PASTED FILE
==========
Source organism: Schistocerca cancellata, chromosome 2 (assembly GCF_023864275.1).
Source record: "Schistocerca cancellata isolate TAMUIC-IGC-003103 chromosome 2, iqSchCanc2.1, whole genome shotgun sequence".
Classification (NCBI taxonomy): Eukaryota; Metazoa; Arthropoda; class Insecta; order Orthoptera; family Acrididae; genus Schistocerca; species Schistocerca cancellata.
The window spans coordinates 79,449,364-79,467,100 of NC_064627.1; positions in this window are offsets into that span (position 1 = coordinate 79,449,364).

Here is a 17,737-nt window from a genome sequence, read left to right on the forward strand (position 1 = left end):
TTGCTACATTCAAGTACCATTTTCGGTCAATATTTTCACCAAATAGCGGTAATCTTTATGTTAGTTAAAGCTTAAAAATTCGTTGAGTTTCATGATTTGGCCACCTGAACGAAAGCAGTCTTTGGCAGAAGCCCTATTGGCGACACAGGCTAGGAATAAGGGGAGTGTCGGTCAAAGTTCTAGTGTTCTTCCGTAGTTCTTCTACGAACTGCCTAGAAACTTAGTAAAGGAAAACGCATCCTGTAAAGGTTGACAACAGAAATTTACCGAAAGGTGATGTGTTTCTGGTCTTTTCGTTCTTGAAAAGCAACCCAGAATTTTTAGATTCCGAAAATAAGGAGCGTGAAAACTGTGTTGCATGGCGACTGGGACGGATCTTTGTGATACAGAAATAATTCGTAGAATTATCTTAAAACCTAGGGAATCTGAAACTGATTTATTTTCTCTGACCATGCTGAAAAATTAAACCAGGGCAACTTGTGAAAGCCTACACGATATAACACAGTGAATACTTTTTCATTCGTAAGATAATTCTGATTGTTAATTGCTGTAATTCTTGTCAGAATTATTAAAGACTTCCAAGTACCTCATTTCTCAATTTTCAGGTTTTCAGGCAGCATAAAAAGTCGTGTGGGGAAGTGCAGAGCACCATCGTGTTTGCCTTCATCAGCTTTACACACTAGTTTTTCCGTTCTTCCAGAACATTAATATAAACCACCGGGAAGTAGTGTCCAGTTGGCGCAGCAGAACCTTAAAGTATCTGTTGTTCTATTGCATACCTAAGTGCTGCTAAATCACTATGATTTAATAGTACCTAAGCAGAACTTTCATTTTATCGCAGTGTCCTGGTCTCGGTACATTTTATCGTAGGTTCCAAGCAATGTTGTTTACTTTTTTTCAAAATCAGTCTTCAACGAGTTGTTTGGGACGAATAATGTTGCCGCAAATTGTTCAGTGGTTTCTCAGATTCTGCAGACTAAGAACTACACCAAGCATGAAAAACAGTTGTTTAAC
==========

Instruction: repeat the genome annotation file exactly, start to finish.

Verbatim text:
Source organism: Schistocerca cancellata, chromosome 2 (assembly GCF_023864275.1).
Source record: "Schistocerca cancellata isolate TAMUIC-IGC-003103 chromosome 2, iqSchCanc2.1, whole genome shotgun sequence".
Classification (NCBI taxonomy): Eukaryota; Metazoa; Arthropoda; class Insecta; order Orthoptera; family Acrididae; genus Schistocerca; species Schistocerca cancellata.
The window spans coordinates 79,449,364-79,467,100 of NC_064627.1; positions in this window are offsets into that span (position 1 = coordinate 79,449,364).

Here is a 17,737-nt window from a genome sequence, read left to right on the forward strand (position 1 = left end):
TTGCTACATTCAAGTACCATTTTCGGTCAATATTTTCACCAAATAGCGGTAATCTTTATGTTAGTTAAAGCTTAAAAATTCGTTGAGTTTCATGATTTGGCCACCTGAACGAAAGCAGTCTTTGGCAGAAGCCCTATTGGCGACACAGGCTAGGAATAAGGGGAGTGTCGGTCAAAGTTCTAGTGTTCTTCCGTAGTTCTTCTACGAACTGCCTAGAAACTTAGTAAAGGAAAACGCATCCTGTAAAGGTTGACAACAGAAATTTACCGAAAGGTGATGTGTTTCTGGTCTTTTCGTTCTTGAAAAGCAACCCAGAATTTTTAGATTCCGAAAATAAGGAGCGTGAAAACTGTGTTGCATGGCGACTGGGACGGATCTTTGTGATACAGAAATAATTCGTAGAATTATCTTAAAACCTAGGGAATCTGAAACTGATTTATTTTCTCTGACCATGCTGAAAAATTAAACCAGGGCAACTTGTGAAAGCCTACACGATATAACACAGTGAATACTTTTTCATTCGTAAGATAATTCTGATTGTTAATTGCTGTAATTCTTGTCAGAATTATTAAAGACTTCCAAGTACCTCATTTCTCAATTTTCAGGTTTTCAGGCAGCATAAAAAGTCGTGTGGGGAAGTGCAGAGCACCATCGTGTTTGCCTTCATCAGCTTTACACACTAGTTTTTCCGTTCTTCCAGAACATTAATATAAACCACCGGGAAGTAGTGTCCAGTTGGCGCAGCAGAACCTTAAAGTATCTGTTGTTCTATTGCATACCTAAGTGCTGCTAAATCACTATGATTTAATAGTACCTAAGCAGAACTTTCATTTTATCGCAGTGTCCTGGTCTCGGTACATTTTATCGTAGGTTCCAAGCAATGTTGTTTACTTTTTTTCAAAATCAGTCTTCAACGAGTTGTTTGGGACGAATAATGTTGCCGCAAATTGTTCAGTGGTTTCTCAGATTCTGCAGACTAAGAACTACACCAAGCATGAAAAACAGTTGTTTAAC